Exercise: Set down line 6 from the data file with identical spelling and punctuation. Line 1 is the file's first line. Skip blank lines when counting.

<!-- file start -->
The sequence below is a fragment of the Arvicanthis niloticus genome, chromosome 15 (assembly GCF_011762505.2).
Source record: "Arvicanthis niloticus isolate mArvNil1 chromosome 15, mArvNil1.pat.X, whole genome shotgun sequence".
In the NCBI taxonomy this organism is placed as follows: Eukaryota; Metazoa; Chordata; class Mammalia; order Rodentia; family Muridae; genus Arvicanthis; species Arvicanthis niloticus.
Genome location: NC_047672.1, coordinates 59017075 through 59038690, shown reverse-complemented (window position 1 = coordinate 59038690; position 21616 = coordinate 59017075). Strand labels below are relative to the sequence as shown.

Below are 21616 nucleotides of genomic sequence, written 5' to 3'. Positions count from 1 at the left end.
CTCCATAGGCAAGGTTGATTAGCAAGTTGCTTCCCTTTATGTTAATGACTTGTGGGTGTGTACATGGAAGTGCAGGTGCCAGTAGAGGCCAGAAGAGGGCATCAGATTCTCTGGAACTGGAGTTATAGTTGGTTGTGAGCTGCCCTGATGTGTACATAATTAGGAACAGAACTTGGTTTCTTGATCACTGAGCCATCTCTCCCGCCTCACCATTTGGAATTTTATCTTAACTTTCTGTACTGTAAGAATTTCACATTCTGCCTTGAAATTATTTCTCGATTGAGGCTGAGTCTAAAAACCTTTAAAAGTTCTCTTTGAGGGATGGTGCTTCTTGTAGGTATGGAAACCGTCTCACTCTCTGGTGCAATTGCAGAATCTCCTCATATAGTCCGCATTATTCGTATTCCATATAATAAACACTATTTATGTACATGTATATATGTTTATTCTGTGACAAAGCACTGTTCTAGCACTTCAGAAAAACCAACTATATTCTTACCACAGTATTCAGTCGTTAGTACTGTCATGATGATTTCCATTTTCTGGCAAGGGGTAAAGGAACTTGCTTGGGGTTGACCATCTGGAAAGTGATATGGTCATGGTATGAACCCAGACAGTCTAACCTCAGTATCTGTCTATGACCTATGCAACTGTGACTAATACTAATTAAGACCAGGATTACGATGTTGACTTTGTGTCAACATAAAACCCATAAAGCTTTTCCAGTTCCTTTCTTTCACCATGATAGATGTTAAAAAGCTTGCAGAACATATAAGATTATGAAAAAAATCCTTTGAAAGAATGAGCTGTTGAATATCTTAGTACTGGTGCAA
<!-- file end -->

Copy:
CTCCATAGGCAAGGTTGATTAGCAAGTTGCTTCCCTTTATGTTAATGACTTGTGGGTGTGTACATGGAAGTGCAGGTGCCAGTAGAGGCCAGAAGAGGGCATCAGATTCTCTGGAACTGGAGTTATAGTTGGTTGTGAGCTGCCCTGATGTGTACATAATTAGGAACAGAACTTGGTTTCTTGATCACTGAGCCATCTCTCCCGCCTCACCATTTGGAATTTTATCTTAACTTTCTGTACTGTAAGAATTTCACATTCTGCCTTGAAATTATTTCTCGATTGAGGCTGAGTCTAAAAACCTTTAAAAGTTCTCTTTGAGGGATGGTGCTTCTTGTAGGTATGGAAACCGTCTCACTCTCTGGTGCAATTGCAGAATCTCCTCATATAGTCCGCATTATTCGTATTCCATATAATAAACACTATTTATGTACATGTATATATGTTTATTCTGTGACAAAGCACTGTTCTAGCACTTCAGAAAAACCAACTATATTCTTACCACAGTATTCAGTCGTTAGTACTGTCATGATGATTTCCATTTTCTGGCAAGGGGTAAAGGAACTTGCTTGGGGTTGACCATCTGGAAAGTGATATGGTCATGGTATGAACCCAGACAGTCTAACCTCAGTATCTGTCTATGACCTATGCAACTGTGACTAATACTAATTAAGACCAGGATTACGATGTTGACTTTGTGTCAACATAAAACCCATAAAGCTTTTCCAGTTCCTTTCTTTCACCATGATAGATGTTAAAAAGCTTGCAGAACATATAAGATTATGAAAAAAATCCTTTGAAAGAATGAGCTGTTGAATATCTTAGTACTGGTGCAA